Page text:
Australia’s hidden shame

Aljazeera, By Andrew Thomas

Out of sight, out of mind?

That seems to be the policy of the Australian government towards a group of 377 asylum seekers they have sent to the Pacific Island of Nauru.

As part of a tough new policy designed to deter asylum seekers from Iran, Iraq, Afghanistan and Sri Lanka taking to boats and heading to its shores, Australia has brought in a policy of ‘offshore processing’. 

Rather than determine whether or not people are refugees on home soil – and therefore be obliged to give them residency in Australia if they are – Australia has started sending asylum seekers to other countries.

The first is Nauru – a dot in the Pacific Island that is heavily dependent on Australian aid, and therefore keen to help out. 

I travelled there in September, just before the first asylum seekers were sent. 

It’s a hot sticky place, hundreds of kilometres from any other land.  The asylum centre there is better described as a camp: people sent to Nauru are living five to a tent.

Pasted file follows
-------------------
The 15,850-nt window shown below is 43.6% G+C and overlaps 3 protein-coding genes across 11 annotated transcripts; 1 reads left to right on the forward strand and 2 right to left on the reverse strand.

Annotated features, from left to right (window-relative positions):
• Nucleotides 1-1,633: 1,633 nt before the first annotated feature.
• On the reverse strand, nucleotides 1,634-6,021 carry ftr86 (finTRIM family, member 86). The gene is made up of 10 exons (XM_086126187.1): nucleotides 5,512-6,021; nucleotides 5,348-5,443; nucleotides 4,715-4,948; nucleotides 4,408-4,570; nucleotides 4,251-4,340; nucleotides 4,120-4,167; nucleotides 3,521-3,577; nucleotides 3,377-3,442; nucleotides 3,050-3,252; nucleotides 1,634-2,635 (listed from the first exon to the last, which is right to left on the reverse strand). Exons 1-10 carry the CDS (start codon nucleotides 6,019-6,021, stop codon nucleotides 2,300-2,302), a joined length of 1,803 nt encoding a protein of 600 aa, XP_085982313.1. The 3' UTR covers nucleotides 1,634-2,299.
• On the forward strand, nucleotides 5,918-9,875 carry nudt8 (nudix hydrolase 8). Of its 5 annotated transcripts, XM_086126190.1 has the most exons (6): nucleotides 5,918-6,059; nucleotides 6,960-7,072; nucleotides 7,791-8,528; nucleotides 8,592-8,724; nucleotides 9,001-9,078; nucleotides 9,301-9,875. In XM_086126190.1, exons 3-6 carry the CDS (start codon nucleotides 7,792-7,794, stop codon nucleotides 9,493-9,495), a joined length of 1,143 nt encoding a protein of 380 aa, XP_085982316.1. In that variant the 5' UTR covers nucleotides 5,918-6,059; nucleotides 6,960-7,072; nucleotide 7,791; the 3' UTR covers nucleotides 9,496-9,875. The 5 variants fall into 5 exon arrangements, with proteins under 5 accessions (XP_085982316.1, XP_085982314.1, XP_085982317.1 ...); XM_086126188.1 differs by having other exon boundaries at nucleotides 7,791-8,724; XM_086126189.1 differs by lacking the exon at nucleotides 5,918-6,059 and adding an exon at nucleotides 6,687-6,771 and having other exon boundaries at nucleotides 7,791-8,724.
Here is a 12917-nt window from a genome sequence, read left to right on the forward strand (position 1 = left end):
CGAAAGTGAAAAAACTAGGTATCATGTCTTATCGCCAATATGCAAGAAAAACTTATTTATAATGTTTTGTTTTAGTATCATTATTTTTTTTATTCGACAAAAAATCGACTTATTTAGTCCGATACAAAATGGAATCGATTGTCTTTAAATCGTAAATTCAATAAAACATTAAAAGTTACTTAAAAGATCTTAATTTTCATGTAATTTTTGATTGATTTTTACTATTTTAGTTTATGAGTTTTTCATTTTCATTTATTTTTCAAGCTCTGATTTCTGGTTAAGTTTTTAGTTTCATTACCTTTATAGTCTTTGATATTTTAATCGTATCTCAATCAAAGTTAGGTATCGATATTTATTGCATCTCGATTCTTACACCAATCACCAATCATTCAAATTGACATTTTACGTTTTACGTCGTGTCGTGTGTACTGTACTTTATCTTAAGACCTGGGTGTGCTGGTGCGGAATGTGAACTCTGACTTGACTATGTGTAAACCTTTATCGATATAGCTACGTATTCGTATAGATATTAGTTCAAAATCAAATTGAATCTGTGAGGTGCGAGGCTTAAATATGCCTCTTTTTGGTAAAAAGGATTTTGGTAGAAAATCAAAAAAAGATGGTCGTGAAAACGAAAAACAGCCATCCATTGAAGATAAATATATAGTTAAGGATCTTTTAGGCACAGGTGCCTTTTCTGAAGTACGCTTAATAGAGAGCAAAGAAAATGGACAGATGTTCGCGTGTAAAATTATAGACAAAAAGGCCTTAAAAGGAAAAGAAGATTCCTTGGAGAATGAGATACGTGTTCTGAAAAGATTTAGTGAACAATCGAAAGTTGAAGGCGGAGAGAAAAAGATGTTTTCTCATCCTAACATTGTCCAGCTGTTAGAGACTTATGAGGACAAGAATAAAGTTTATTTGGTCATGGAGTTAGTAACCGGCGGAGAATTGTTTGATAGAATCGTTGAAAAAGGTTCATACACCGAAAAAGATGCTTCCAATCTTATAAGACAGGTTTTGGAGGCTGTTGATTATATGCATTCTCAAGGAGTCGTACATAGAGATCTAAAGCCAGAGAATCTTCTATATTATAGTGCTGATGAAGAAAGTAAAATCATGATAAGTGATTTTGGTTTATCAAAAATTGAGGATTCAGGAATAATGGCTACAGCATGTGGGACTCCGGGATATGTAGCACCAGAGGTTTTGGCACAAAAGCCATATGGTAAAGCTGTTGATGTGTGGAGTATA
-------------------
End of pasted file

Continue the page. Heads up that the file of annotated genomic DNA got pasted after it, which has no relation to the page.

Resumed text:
If Australia’s policy is meant to deter people getting on boats, it does not seem to be working: people are arriving in as great a number as ever – 14,000 so far this year, with last month recording one of the highest numbers on record.  Maybe they know that most of them won’t be sent off-shore, the facilities simply are not ready yet.

But some are being transferred to Nauru.  And those unlucky ones are – quite frankly – being left to languish. 

Determined to show that no asylum seeker will enjoy any ‘advantage’ by travelling by boat to Australian shores, Australia’s government deliberately wants the processing of their asylum claims to drag out. 

Asylum seekers have been told they will be on Nauru six months before the asylum process even begins. Years might pass before any are declared refugees. 

And then it will be up to Nauruan authorities to resettle them – handing them over to any one of 22 countries.

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